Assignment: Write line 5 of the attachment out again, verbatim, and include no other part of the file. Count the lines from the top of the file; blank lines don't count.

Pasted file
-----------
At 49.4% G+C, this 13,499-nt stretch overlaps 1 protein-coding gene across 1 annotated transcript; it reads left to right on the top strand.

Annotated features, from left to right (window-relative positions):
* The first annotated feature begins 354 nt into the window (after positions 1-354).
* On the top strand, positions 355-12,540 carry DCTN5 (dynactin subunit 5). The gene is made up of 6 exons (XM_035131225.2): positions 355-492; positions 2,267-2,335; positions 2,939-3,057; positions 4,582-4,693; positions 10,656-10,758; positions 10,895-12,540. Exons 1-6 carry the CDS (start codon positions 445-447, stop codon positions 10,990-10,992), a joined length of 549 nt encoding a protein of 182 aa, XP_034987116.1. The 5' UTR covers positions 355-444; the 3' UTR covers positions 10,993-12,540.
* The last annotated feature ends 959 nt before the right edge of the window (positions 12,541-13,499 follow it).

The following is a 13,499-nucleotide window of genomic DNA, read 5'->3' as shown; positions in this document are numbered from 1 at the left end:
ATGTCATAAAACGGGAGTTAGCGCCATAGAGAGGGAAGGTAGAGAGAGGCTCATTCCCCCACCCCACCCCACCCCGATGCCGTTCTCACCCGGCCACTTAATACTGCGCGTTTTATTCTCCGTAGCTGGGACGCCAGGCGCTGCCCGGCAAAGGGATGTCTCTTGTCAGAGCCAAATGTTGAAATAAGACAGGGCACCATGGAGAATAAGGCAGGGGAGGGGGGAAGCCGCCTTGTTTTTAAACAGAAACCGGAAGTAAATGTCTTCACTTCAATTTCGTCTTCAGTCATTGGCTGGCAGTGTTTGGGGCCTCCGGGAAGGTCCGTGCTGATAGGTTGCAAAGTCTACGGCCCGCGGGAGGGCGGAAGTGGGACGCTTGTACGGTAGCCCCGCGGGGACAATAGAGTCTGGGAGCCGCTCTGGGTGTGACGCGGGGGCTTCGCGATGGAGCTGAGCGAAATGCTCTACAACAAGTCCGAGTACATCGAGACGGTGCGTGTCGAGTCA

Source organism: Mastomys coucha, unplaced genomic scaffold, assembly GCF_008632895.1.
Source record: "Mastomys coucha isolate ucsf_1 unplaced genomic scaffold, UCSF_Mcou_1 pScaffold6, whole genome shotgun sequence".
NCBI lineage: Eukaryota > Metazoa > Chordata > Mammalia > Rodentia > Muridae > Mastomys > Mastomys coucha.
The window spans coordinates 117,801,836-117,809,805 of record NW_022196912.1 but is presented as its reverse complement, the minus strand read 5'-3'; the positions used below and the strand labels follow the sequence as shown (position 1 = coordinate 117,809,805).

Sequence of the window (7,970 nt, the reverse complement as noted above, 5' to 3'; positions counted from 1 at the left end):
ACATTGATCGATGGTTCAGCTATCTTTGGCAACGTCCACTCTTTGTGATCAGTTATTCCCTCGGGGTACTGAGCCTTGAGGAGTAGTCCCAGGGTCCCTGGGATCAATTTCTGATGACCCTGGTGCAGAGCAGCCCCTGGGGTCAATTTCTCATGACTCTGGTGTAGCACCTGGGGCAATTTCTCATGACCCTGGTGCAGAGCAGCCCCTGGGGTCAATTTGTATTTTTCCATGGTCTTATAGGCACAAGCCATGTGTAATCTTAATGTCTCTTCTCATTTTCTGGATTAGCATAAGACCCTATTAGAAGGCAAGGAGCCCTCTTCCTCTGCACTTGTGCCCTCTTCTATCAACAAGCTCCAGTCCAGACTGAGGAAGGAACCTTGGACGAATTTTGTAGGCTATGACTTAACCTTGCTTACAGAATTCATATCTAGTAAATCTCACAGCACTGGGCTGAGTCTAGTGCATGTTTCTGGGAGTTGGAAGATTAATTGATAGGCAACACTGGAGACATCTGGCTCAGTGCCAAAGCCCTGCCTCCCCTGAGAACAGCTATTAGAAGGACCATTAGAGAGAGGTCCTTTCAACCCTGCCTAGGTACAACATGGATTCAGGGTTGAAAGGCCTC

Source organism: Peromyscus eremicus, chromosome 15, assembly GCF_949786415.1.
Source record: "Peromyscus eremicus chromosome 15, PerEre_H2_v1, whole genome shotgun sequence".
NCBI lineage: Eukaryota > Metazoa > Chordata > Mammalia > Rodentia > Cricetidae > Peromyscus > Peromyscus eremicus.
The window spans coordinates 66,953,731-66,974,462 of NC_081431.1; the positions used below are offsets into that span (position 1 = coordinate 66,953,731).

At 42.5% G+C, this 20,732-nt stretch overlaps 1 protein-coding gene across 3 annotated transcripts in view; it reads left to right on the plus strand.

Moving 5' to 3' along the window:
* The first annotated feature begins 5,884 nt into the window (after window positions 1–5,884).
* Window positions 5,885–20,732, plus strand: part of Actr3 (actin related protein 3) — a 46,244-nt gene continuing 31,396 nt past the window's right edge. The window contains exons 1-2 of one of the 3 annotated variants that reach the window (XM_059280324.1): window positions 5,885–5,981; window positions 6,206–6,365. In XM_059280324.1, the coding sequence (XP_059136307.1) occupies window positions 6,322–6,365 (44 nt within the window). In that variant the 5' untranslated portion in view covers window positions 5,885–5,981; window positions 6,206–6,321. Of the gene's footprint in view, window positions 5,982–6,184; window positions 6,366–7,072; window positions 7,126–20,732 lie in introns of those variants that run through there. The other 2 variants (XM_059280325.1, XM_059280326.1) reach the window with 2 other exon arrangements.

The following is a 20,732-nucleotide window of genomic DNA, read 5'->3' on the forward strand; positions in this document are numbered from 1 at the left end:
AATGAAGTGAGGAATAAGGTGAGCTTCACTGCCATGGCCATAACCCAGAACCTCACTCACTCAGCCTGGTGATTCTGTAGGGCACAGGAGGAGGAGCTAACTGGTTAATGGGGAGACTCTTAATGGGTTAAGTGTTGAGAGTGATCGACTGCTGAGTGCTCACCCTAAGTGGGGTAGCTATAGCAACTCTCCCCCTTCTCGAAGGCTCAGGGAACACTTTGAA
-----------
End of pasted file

* The last annotated feature ends 959 nt before the right edge of the window (positions 12,541-13,499 follow it).